Jan 29, 2014; Vancouver, British Columbia, CAN; Chicago Blackhawks forward Patrick Sharp (10) awaits start of the play against the Vancouver Canucks during the second period at Rogers Arena. The Chicago Blackhawks won 5-2. Mandatory Credit: Anne-Marie Sorvin-USA TODAY Sports
Settle down ladies… it’s just speculation at this point. Last week I entertained the notion that with the new Patrick Kane and Jonathan Toews deals putting a significant crunch on the cap space of our beloved Chicago Blackhawks in the 2015-2016 season, that this upcoming season may be the last for Marian Hossa as a Hawk given his age, injury history, and yearly compensation.
As many of our readers astutely pointed out (in addition to their significant passion for Hoss), given Hossa’s age, injury history, and contract complexity, the only team in the NHL he’d appeal to would be the Florida Panthers namely because of Dale Tallon, but it’s highly unlikely that even the Hawks former GM would want to incur Hoss’ cap hit and contract at this point in his career. All very valid points with which I’d have to agree; thus, the smart money says Hoss retires a Blackhawk, whenever that may be.
That being said however, the Blackhawk with an equal amount, if not more question marks surrounding his future in Chicago in the face of the upcoming salary cap squeeze is fan favorite and heart-throb Patrick Sharp.
Sharpie has been with the Blackhawks for almost ten years, and needless to say his career in Chi-Town has been extremely productive ever since he arrived from the Philadelphia Flyers. Behind Kane and Toews, Sharp is a close third in players considered comprising the Blackhawks’ “core.” This label is not just reflected by Sharp’s contributions as a player, but also in his paycheck.
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After Kane and Toews, Sharp is the most expensive Blackhawk on the payroll; taking just shy of $6 million out of the cap each year. Sharp is currently signed through the 2016-2017 season, but as we all know Kane and Toews’ new contracts will be putting the screws to the Hawks’ accounting department starting in 2015.
Even early this offseason Patrick Sharp’s name was circulating in the trade rumor mills (a rumor his agent strongly denied) despite the Hawks experiencing cap space questions not nearly as tough as what they’ll encounter a year from now.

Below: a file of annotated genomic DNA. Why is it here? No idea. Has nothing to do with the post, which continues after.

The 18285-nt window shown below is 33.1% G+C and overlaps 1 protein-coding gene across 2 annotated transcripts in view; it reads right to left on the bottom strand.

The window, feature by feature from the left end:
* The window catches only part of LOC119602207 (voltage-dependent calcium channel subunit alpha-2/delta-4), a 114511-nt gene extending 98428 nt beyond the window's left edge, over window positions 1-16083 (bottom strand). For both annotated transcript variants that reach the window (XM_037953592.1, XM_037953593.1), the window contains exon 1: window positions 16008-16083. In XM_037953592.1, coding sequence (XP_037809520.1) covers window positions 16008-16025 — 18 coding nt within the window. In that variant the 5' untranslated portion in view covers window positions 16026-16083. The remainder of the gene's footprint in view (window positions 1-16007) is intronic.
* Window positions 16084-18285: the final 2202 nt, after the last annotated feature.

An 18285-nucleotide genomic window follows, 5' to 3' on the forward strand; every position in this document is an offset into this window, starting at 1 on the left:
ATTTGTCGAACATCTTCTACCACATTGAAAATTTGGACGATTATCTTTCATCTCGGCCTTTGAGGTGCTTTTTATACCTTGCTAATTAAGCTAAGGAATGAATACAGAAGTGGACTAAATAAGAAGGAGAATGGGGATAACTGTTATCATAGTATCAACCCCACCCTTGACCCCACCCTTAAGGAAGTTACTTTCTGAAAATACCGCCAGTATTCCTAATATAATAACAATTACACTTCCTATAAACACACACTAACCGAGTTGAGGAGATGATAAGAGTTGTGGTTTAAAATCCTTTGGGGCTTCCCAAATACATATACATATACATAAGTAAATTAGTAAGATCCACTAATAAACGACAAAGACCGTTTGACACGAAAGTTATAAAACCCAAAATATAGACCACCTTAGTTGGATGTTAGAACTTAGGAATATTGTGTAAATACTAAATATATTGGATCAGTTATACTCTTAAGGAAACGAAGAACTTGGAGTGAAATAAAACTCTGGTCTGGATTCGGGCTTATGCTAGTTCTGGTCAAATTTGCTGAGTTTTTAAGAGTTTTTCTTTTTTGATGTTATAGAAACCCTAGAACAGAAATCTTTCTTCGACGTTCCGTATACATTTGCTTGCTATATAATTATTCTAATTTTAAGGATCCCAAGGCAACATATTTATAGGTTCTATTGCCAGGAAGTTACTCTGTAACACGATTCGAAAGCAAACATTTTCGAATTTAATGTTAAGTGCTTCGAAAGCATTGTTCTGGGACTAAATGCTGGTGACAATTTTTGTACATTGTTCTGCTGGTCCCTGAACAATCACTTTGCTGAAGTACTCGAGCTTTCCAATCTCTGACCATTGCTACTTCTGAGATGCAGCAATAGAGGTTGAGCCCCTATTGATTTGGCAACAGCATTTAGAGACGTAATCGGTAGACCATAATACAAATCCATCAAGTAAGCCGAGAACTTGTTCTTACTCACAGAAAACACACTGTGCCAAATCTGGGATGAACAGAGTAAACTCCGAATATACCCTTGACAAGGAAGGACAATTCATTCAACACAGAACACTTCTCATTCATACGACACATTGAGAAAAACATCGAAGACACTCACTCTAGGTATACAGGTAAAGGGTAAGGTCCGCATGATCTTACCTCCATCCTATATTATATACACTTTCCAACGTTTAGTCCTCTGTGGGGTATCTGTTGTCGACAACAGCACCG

However, barring any out-of-left-field wheelings and/or dealings, Patrick Sharp will be playing for the Blackhawks this year. Yes, after signing Brad Richards and Kyle Cumiskey, the Hawks currently are a few million over the $69 million cap, but that can be easily remedied by parting ways with lower-impact players like Michal Rozsival and/or Kris Versteeg, so for all intents and purposes, the Hawks can afford Sharpie for at least one more season.
This changes in the 2015-2016 season however, and it pains me to say this, but if I had to bet, I’d say Sharpie is moved after this upcoming season for several reasons:
For starters, at 32, Patrick Sharp certainly has a decent amount of productive years ahead of him, and has been relatively-injury free for most of his career. Secondly, the Hawks are far deeper at the forward position than at defense, which makes Sharp more expendable than say Brent Seabrook, whom takes a similar sized chunk out of the cap. Also, as an Alternate Captain for the Blackhawks, Sharp has recognized leadership skills that make him all the more marketable. Finally, shedding Sharp’s contract would allow the Blackhawks to hang onto more of their young players, and hence maintain their depth.
Bottom line is there’s certainly a good amount of teams in the NHL that are replete with up-and-coming players and undergoing a rebuilding phase that would benefit from Sharp’s veteran presence and would no doubt be willing to pay his asking price.
However, the Blackhawks’ willingness to part ways with Sharp next year would hinge on the faith the organization has in younger Blackhawk forwards such as Brandon Saad, Ben Smith, and even Jeremy Morin and Teuvo Teräväinen stepping into more prominent roles on the team, making the 2014-2015 season somewhat pivotal in that regard.
There are certainly plenty of X factors (i.e. Hossa retiring, the salary cap significantly rising, etc.) that could take place in the upcoming year that could result in Sharpie at least finishing out his current contract in Chicago. Regardless, whenever Sharp hangs up his indian-head sweater, he’ll leave a large void of talent and leadership that will be hard to replace.
What do you think? Will this be Patrick Sharp’s last season with the Chicago Blackhawks?
FOR THE DAGGER!